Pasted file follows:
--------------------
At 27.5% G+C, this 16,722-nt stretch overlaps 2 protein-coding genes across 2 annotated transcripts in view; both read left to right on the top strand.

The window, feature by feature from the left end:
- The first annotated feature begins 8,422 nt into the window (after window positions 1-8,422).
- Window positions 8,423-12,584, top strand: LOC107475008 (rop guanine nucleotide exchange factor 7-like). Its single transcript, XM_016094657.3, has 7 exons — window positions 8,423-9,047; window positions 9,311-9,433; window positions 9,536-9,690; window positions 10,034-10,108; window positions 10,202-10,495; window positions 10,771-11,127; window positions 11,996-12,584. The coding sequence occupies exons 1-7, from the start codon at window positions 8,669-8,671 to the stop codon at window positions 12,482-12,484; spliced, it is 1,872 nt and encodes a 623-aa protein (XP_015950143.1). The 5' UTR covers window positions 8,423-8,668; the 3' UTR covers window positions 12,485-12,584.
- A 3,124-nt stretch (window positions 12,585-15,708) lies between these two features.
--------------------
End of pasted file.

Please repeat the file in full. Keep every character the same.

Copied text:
At 27.5% G+C, this 16,722-nt stretch overlaps 2 protein-coding genes across 2 annotated transcripts in view; both read left to right on the top strand.

The window, feature by feature from the left end:
- The first annotated feature begins 8,422 nt into the window (after window positions 1-8,422).
- Window positions 8,423-12,584, top strand: LOC107475008 (rop guanine nucleotide exchange factor 7-like). Its single transcript, XM_016094657.3, has 7 exons — window positions 8,423-9,047; window positions 9,311-9,433; window positions 9,536-9,690; window positions 10,034-10,108; window positions 10,202-10,495; window positions 10,771-11,127; window positions 11,996-12,584. The coding sequence occupies exons 1-7, from the start codon at window positions 8,669-8,671 to the stop codon at window positions 12,482-12,484; spliced, it is 1,872 nt and encodes a 623-aa protein (XP_015950143.1). The 5' UTR covers window positions 8,423-8,668; the 3' UTR covers window positions 12,485-12,584.
- A 3,124-nt stretch (window positions 12,585-15,708) lies between these two features.